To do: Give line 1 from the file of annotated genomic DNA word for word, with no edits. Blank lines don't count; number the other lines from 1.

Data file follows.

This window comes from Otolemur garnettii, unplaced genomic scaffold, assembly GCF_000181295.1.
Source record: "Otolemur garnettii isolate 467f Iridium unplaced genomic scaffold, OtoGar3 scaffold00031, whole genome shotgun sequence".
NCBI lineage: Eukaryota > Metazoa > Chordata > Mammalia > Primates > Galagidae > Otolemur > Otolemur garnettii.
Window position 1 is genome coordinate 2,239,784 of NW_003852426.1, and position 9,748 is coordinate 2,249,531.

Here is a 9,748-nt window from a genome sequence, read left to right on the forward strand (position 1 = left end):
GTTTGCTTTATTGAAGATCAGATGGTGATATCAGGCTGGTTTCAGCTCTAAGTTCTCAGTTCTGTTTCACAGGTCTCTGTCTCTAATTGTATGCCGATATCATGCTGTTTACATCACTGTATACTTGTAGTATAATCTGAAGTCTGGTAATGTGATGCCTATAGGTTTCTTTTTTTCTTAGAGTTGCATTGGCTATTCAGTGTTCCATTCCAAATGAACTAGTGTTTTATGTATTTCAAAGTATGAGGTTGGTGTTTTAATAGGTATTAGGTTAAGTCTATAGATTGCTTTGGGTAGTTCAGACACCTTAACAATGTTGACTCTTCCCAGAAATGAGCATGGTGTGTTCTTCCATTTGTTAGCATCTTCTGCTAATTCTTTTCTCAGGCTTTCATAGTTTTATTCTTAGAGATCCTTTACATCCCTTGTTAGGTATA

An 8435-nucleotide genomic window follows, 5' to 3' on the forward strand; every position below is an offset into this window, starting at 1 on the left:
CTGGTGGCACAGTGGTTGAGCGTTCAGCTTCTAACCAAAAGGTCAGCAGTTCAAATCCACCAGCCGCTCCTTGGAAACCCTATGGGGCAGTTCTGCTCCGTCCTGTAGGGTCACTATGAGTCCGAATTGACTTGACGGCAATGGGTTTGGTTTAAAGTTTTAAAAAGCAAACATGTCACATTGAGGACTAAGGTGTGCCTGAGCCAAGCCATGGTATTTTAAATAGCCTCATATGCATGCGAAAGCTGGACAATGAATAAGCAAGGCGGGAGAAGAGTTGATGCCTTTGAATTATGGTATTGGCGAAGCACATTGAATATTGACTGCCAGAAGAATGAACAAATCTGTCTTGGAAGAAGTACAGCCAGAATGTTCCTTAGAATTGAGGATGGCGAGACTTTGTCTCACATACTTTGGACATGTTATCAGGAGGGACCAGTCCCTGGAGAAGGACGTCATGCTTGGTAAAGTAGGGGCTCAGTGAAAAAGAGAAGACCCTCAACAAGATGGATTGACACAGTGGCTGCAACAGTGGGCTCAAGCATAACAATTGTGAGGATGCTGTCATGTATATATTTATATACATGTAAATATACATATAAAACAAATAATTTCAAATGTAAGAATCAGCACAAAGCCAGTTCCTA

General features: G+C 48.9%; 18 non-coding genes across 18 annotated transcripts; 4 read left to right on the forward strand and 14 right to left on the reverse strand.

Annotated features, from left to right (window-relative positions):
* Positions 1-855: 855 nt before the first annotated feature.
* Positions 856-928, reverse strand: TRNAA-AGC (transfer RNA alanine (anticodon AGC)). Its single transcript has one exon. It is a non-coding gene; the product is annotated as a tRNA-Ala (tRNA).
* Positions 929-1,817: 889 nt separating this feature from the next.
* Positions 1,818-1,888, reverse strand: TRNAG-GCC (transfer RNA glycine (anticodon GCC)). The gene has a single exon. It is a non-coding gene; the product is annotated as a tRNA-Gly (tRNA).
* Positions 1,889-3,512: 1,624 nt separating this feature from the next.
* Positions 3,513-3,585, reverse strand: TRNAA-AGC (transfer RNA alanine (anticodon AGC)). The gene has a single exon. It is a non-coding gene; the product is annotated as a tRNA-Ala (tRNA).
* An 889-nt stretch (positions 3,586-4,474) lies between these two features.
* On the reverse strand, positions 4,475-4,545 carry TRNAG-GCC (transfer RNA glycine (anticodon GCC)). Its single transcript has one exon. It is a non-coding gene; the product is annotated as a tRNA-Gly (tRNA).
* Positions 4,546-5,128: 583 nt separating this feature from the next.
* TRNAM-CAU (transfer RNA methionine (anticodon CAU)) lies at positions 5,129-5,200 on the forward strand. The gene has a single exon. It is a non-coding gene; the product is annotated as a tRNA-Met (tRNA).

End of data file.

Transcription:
This window comes from Otolemur garnettii, unplaced genomic scaffold, assembly GCF_000181295.1.